Yes. Just as it’s sometimes half-jokingly said that backup quarterback is the best job you can get in the NFL – good money, without the pressure or blame a starting QB faces – assistant NBA coach can viewed similarly. When an NBA team falters, management generally places the blame on its head coach, who is under a microscope to win games and get his players to perform well. There are many assistant coaches in the NBA who’ve served in that role for a decade or two and been able to support their families by working in the sport they love.

Role No. 8, Team writer
Saving the job I know best for last, the explosion in popularity of the Internet in the mid-1990s created demand for professional sports team websites to provide their own news, written articles and video content. In Major League Baseball, all 30 teams have a writer dedicated to comprehensive daily coverage. Team sites on NBA.com and NFL.com are not quite as uniform as MLB.com, but it’s getting increasingly rare for a pro basketball or pro football team to not have someone in a position similar to mine.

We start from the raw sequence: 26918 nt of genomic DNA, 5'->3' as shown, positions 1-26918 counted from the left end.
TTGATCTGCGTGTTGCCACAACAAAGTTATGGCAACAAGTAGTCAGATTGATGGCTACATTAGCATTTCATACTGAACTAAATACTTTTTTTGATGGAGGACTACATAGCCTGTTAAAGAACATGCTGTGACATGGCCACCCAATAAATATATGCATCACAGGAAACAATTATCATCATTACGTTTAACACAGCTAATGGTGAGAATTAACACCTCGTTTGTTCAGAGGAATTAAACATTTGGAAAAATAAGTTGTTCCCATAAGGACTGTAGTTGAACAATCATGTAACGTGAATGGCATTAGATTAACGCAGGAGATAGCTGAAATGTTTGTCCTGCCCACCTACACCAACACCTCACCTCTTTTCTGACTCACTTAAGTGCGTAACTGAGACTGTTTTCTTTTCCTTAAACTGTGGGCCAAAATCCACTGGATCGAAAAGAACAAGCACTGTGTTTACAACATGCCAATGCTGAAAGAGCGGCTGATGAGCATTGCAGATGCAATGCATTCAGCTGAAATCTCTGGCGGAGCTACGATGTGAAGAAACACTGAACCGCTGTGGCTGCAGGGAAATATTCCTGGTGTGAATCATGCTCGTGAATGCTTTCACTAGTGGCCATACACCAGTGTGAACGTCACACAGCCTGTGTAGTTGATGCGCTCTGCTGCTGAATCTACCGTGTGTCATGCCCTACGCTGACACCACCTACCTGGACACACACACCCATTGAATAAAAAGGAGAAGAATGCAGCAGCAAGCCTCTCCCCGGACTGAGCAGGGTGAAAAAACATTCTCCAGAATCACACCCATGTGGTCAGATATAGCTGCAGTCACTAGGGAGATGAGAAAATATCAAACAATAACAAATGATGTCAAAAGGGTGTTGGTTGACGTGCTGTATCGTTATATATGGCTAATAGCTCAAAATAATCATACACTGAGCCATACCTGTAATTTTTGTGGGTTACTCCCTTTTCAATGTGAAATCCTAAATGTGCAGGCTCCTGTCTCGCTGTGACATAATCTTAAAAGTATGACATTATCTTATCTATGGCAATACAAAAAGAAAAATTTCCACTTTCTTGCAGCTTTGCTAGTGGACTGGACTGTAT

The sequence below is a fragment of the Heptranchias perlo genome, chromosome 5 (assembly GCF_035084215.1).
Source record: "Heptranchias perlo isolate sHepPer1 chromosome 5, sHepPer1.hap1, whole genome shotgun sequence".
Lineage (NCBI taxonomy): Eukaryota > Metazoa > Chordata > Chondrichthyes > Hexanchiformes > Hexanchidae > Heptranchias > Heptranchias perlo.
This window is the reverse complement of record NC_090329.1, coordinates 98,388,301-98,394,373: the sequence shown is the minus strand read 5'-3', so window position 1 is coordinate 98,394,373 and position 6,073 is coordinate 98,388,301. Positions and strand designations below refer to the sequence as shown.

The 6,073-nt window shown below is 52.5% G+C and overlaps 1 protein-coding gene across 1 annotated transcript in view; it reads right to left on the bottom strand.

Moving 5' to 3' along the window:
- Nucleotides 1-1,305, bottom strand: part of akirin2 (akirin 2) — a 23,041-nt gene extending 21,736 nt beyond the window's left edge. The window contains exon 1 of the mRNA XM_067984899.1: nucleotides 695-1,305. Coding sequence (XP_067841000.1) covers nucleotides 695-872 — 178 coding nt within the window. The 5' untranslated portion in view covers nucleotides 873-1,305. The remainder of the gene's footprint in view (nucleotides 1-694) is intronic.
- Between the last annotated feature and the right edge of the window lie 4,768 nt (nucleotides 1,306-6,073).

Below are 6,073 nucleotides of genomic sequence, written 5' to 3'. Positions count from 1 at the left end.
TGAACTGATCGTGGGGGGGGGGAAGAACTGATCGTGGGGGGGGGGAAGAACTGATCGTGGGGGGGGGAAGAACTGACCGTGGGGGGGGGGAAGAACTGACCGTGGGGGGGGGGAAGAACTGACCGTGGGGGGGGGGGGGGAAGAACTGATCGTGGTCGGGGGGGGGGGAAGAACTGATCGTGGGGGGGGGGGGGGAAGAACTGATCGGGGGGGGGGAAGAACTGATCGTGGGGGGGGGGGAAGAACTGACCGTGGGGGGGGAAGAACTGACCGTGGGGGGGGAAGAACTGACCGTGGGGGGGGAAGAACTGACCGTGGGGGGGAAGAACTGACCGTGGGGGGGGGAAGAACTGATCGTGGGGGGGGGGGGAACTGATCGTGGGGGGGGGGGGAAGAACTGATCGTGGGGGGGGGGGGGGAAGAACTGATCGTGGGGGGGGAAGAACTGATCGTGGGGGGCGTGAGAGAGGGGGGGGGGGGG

Can one make a living off this job?
Yes. In 2005, I left a very good full-time newspaper job to work for the Hornets. It was difficult to leave my native New York because all of my closest family members live there, but from a professional standpoint, it was an easy choice. If you love a specific sport and have a writing background like I do, it’d be difficult to find a more ideal job than this. It wouldn’t shock me if I spend the rest of my career working in the NBA.

So to sum it up, if anyone were to ask me whether they should pursue a job like mine, I’d probably immediately tell them it’s worth considering. But please, don’t come after my job – I’ve got a few more decades to go before I can retire. At least I know it will be fun. And when it comes down to it, that’s easily the best part of working in sports: making a living doing something you’d enjoy even if you weren’t getting paid.